After the visit, Hovhannissian and his supporters headed back to Freedom Square to continue the rallies, defying the police who described them as “unauthorised.”  “We are the masters of our constitution, our rights, and our presidency,” Hovhannissian declared.

The other candidates in the elections were Hrant Pakradian, leader of the Freedom Party and a former prime minister of the country, and Andreas Ghugassian, the director of Radio Hay and a political analyst who went on a one-day hunger strike when the presidential elections campaign kicked off, demanding that Sarkissian be removed from the ballot.

There was also Baruyr Hayrigian, a former dissident and the leader of the Union for National Determination Party, Vartan Setragian, a poet, and Arman Melikian, a candidate in the 2008 elections. Two candidates withdrew from the race in December, while Hayrigian was shot and injured at the end of last month and asked the courts to postpone the elections as a result.

Hayrigian called on the two leading opposition candidates, Havhannissian and Pakradian, to unite around a single candidate, but he failed to persuade them and a week before the elections he withdrew his request for a postponement.

The president of Armenia is elected for a five-year term by people living in Armenia. The country has a multi-party system in which no party is usually able to govern alone, and as a result the parties form coalition governments. In the 2008 presidential elections, there were nine candidates, with Sarkissian winning with 52.8 per cent of the vote and beating Armenia’s first independent president, Levon Der-Bedrossian, who got only 21.5 per cent of the vote.

Der-Bedrossian, who served from 1991 to 1998, was forced to step down in February 1998, halfway through his second term, after advocating a compromise settlement of the conflict over Nagorno-Karabakh which many Armenians regarded as undermining their security.

There were several on-line polls before last week’s elections that showed Hovhannissian’s possible win, while exit polls showed Sarkissian as the winner. While Hovhannissian has refused to recognise the election results, Moscow has approved them. Sergei Lebedev, the former director of Russia’s Foreign Intelligence Service, said that some minor irregularities had been noted that could nevertheless not have affected the overall results of the elections. Russian president Vladimir Putin congratulated Sarkissian on his re-election.

Three leading non-government parties, the Armenian Revolutionary Federation (ARF), the Armenian National Congress (HAK) and Prosperous Armenia, had announced their decisions not to take part in the 2013 elections, which meant that the campaigns were quieter than usual and lacked real debate. However, ARF leader Armen Rusdamian appeared in Freedom Square on Friday, joining the rally against the re-elected president and announcing that his Party supported Hovhannissian's demands.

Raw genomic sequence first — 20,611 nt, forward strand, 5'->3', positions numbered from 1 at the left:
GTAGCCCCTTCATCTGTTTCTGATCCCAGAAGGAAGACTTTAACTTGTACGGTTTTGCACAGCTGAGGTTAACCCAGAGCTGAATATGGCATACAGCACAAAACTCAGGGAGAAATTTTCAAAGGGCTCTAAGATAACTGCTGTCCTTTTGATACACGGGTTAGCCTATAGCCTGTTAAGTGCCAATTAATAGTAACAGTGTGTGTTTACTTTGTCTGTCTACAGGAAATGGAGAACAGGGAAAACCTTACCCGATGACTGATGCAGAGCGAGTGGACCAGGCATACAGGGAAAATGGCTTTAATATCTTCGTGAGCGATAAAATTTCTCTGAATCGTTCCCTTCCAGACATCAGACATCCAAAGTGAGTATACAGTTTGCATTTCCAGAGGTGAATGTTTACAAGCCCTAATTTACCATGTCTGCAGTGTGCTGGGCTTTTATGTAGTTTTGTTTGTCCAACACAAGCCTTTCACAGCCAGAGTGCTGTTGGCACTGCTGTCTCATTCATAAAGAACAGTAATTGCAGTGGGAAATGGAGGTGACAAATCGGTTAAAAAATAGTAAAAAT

Nigol Pashinian, a prominent figure from the opposition HAK, also joined the rally and gave a powerful speech. “Starting from today, Serge Sarkissian will not have quiet nights,” he said, urging the other opposition parties to join the post-election protests. Leader of the HAK Der-Bedrossian recognised Hovhannissian’s victory and said “I have no doubt that Raffi is the winning president and that Serge was not re-elected.”

59-year-old Sarkissian is a war veteran from the country’s 1988-1994 war with Azerbaijan over the disputed region of Nagorno-Karabakh, the region where he was born. A keen chess player and head of the Armenian Chess Federation, he has sought to maintain positive relations with the EU, NATO, Russia and Iran. Sarkissian was appointed Armenia’s defense minister in 1993, head of the country’s State Security Department in 1995, and finally minister of national security in 1996.

Hovhannissian, 53, born in Fresno, California, and moving to Armenia in 1990, was the first foreign minister of the newly independent Republic of Armenia, though he chose to resign because of differences with the then president Der-Bedrossian. In 2002, Hovhannissian founded the Heritage Party, and in 2011 he went on a “fast for freedom” hunger strike in Freedom Square in order to force government changes.

Hovhannissian visited Egypt in March 1992 when he was foreign minister.

Today, a week after Armenia’s sixth presidential elections, the Central Election Commission will officially announce the final election results at the moment that Hovhannissian has started a new campaign called “BAREVolution”, an Armenian-English word meaning “greetings to the revolution”. 

The campaign has spread to the country’s universities and students of Yerevan State University went on strike earlier this week. In the wake of the controversy over the presidential elections, observers are asking whether the Arab Spring will now shift to this former Soviet country.

Armenia is a country squeezed between hostile neighbours, and there are many historical reasons for the conflicts it has been experiencing.